Image 1 of 12: Egyptian former president Hosni Mubarak lies on a stretcher as he listens to the opening proceedings in a holding cell in the court room in the police academy. Comments emerging by the news-hungry public and media highlighted his dyed black hair- in spite of his invalid and ailing condition.
Image 1 of 12: Gamal Mubarak is seen in a holding cell on the first day of his trial along with his brother and father, ousted Egyptian president Mubarak and other government officials. Father-on-trial said to be fidgety & squirming, even playing with his nose; some have irreverently cited him as 'picking' it.
Image 1 of 12: Egyptian former president Hosni Mubarak 'lying' hemmed into his 'cage' in a holding cell in the court room at the Cairo Criminal Court where he faces murder charges, is the first Arab ruler to appear in court in person in a historic moment for a region whose leaders are rarely held to account.
Image 1 of 12: Egyptian former interior minister Habib al-Adly sits in a holding cell in the Cairo Criminal Court on the outskirt of the capital.
Image 1 of 12: Egyptian former interior minister Habib al-Adly (R) stands along side Alaa (2nd R) and Gamal (L) Mubarak in a cage-like holding cell in the court room in the police academy.
Image 1 of 12: Alaa (C) and Gamal (L) Mubarak are seen in their 'family cage'. Bystanders observed Alaa to be clutching on to a Koran for much of the proceedings.
Image 1 of 12: Ahmed Refaat, presiding judge over the court hearing of government officials, including the former Egyptian president and his two sons, opens the first day court session. This judge needs to have presence and to hold court with some authority given the chaos of so many voices vying for attention.
Image 1 of 12: An Egyptian policeman takes cover during clashes between supporters of the former Egyptian president and foes outside the police academy where the ex-president and his two sons are being tried.
Image 1 of 12: An Egyptian supporter of the former Egyptian president throws a chair as clashes erupted between loyalists and foes of Egypt's former president who is being tried on murder charges.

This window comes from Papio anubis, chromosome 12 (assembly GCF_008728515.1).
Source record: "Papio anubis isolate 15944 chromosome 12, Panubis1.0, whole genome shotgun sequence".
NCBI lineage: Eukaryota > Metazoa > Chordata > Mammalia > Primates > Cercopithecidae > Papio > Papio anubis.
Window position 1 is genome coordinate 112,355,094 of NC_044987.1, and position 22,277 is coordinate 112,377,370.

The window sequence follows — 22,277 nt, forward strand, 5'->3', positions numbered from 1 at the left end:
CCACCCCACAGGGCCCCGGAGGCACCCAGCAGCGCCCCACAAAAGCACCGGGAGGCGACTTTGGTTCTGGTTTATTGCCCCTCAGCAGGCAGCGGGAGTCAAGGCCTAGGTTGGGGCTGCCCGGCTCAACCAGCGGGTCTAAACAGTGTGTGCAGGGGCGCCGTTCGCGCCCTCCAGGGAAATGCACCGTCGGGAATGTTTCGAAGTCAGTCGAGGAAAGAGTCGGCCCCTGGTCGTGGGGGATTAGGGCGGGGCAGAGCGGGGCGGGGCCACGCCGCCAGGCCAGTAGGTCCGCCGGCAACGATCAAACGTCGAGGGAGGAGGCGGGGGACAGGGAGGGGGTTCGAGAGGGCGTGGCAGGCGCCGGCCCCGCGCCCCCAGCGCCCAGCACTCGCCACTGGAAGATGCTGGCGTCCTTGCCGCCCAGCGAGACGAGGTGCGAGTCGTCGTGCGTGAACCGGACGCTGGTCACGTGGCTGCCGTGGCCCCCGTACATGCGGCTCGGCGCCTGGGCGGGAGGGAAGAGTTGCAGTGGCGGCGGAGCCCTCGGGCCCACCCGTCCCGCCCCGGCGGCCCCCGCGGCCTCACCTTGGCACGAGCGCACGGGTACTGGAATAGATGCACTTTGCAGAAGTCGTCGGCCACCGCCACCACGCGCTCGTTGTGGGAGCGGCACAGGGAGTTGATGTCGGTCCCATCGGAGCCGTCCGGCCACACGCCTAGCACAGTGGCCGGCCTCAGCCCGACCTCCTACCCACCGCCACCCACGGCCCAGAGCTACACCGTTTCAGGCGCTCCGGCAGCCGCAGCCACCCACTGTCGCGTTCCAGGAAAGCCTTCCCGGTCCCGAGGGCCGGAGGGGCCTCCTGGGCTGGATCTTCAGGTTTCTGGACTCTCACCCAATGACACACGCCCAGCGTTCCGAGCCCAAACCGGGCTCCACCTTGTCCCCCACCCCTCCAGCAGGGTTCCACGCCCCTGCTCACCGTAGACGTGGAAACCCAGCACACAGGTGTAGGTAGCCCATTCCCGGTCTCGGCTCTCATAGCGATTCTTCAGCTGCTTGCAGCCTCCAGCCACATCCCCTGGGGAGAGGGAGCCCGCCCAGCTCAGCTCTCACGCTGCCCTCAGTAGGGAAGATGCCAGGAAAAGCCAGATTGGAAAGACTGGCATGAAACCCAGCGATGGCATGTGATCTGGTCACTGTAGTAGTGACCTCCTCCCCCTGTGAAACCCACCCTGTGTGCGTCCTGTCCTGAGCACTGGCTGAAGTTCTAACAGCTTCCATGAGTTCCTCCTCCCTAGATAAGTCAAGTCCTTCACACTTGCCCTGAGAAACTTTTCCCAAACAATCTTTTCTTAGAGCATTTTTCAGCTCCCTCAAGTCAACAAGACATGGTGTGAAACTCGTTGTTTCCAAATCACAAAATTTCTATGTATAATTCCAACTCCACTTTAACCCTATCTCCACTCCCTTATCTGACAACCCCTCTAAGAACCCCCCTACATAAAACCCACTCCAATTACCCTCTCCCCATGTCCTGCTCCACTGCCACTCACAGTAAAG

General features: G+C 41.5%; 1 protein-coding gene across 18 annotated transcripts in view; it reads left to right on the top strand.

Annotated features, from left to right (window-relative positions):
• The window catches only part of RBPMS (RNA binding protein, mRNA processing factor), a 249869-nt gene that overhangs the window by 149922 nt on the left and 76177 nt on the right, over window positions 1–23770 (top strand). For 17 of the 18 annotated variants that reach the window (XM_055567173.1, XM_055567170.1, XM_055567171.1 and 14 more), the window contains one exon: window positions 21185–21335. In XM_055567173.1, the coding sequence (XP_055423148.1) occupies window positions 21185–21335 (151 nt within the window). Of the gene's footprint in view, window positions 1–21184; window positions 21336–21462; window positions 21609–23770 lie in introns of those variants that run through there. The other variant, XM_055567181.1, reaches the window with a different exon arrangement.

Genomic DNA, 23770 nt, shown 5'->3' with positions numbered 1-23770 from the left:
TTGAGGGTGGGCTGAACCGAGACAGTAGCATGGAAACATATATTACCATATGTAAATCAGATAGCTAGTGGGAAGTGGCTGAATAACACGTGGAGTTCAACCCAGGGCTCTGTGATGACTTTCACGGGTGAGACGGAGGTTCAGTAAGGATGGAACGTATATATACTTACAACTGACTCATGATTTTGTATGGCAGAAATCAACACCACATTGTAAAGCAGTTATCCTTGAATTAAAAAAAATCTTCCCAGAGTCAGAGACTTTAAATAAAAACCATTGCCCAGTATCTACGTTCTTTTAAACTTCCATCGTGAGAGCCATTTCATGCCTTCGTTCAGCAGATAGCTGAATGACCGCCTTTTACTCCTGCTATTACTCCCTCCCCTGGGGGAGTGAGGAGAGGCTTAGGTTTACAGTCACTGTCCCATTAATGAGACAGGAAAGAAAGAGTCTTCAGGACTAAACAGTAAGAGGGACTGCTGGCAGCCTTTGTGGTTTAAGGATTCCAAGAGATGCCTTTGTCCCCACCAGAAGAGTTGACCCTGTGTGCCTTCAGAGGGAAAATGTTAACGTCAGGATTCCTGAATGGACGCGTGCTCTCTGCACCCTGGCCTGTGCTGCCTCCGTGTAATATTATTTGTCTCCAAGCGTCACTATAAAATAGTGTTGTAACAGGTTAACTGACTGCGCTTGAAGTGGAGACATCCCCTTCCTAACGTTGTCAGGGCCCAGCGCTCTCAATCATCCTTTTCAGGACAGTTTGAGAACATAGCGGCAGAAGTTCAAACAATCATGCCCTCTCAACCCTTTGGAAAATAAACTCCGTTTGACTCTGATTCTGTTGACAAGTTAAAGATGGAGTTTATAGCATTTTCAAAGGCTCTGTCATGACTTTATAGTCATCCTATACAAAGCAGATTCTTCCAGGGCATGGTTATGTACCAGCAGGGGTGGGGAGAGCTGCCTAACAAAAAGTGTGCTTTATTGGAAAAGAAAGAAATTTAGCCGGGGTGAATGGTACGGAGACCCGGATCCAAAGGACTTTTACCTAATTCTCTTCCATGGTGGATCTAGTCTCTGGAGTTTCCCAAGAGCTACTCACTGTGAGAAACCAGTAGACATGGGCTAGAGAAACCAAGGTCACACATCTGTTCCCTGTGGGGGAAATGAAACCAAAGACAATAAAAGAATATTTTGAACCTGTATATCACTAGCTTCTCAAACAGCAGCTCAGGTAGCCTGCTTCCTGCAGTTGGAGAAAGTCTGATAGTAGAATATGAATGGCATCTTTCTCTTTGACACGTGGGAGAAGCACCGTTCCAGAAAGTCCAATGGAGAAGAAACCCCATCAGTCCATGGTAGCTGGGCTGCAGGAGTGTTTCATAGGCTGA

Image 1 of 12: Egyptian supporters of former president Hosni Mubarak (banner) throws a stone as clashes erupted between loyalists and foes of Egypt's former president Hosni Mubarak .
Image 1 of 12: Egyptian supporters of former president Hosni Mubarak hold up his poster as they stand in front of the police on the opening day of his trial.
Image 1 of 12: A supporter of ousted Egyptian President Hosni Mubarak holds his picture outside the police academy where Mubarak's trial is held on the outskirt of Cairo.
The Revolutionary Reckoning
Egypt’s fallen leader, 83 year-old Hosni Mubarak, can only fall further as of today, since his long-awaited court trial has finally come to pass. Not only is this moment of an Arab leader being held to account for his crimes against his population both pre and during the Revolution sending out a stark message to other wobbly Arab leaders, but it is also the moment of truth for Egyptian activists who can feel the fruits of their labored Tahrir Revolution.
This is a momentous occasion in the Arab Revolution as we have an 'Arab Dictator' on trial by the people - not even by a military hearing. Saddam Hussein’s trial that saw him death-sentenced occurred under the framework of 'occupation', making this case truly precedent.
The ousting and aspired follow-through in the trial of Mubarak has been the raison d'etre for the whole Arab Awakening and now arguably- depending on the outcome- we could say that the Arabs have awoken. If convicted, he faces the death penalty. But since this is not guaranteed or even 'that' likely, these empowered people are forced to brace themselves for the worst-case scenario; - that he is let off by the trial, or assassinated by an impatient Egyptian.
Mubarak represents the focal point in the Arab Spring (now- turned Sizzling Summer) of thief-leader-of-his-people to come to trial-- given that Tunisian Ben Ali did a runner; and Ali Abdullah Saleh is still at large (though rumoured to have lost his hands, so could be said to have received his (Islamic) come-uppance already for stealing from the hands of the people); Gaddafi is possibly still going to have the opportunity to negotiate his way into a civilised departure or prolonged stay; and Syria's 'Lion' still has his teeth sunk into his people prey, and, far from letting-up or being judged by law, is killing his way in and beyond Hama.
As for the eager or hungry-viewing public, many Egyptians are pleased just to see Mubarak in court, hemmed into the 'cage,' or the holding cell where defendants in Egyptian criminal trials appear.